Traditional programs would have employed costly international expertise to fill this data gap. Advocating instead for the adoption of affordable and local solutions to flooding in Dar es Salaam, the World Bank's Urban Resilience team is using citizen science for the task. A team of 16 young professionals and students leads the initiative, adopting open web applications and simple measurement tools for the physical collection of samples. These samples have been gathered from 643 strategic points across the city, covering an area of over 2,752km².
'The process demands that we test soils from different areas around Dar es Salaam in order to determine the different soil profiles, which will ultimately help us understand how water will affect each soil type,' said Sia Salonga, one of the young samplers engaged in the project.
'These profiles show us which areas are most susceptible to erosion, which are experiencing the most erosion, and how this influences flooding and river dynamics,' added Natty.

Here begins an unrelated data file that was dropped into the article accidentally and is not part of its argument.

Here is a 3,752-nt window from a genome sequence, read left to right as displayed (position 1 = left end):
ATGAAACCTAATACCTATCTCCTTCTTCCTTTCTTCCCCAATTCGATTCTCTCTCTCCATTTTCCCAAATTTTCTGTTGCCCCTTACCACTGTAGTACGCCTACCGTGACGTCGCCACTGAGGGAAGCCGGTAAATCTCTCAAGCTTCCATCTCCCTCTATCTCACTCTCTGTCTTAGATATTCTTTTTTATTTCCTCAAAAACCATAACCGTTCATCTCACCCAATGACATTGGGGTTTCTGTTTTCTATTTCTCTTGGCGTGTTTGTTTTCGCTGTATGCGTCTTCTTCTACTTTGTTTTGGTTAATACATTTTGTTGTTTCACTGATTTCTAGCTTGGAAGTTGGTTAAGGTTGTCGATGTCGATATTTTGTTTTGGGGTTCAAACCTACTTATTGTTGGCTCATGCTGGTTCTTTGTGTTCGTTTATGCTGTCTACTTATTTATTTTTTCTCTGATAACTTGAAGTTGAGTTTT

After just two months of sampling, the team has recorded over 600 different soil types across the city-providing data that has been made open and free for public use. The resulting soil map will inform a comprehensive sedimentation study of Dar es Salaam, and the actions that need to be taken regarding urban development around the Msimbazi River.
'We can see where some tree planting will be needed, maybe we need to add in some grassy areas, or maybe we need to stop some urban development because certain areas are really susceptible to high erosion rates. These are some of the things we can consider with this data,' said Natty.
As use cases emerge, this project aims to prove that critical disaster risk data collection does not have to be outsourced-that local knowledge and tools can support successful and sustainable solutions, and the capacities of young, aspiring practitioners can be nurtured in the process.
'Flooding is a reality for us all in Tanzania,' said Salonga. - 'I'm very grateful for the opportunity to participate in an initiative that will help leaders make informed decisions for our communities.'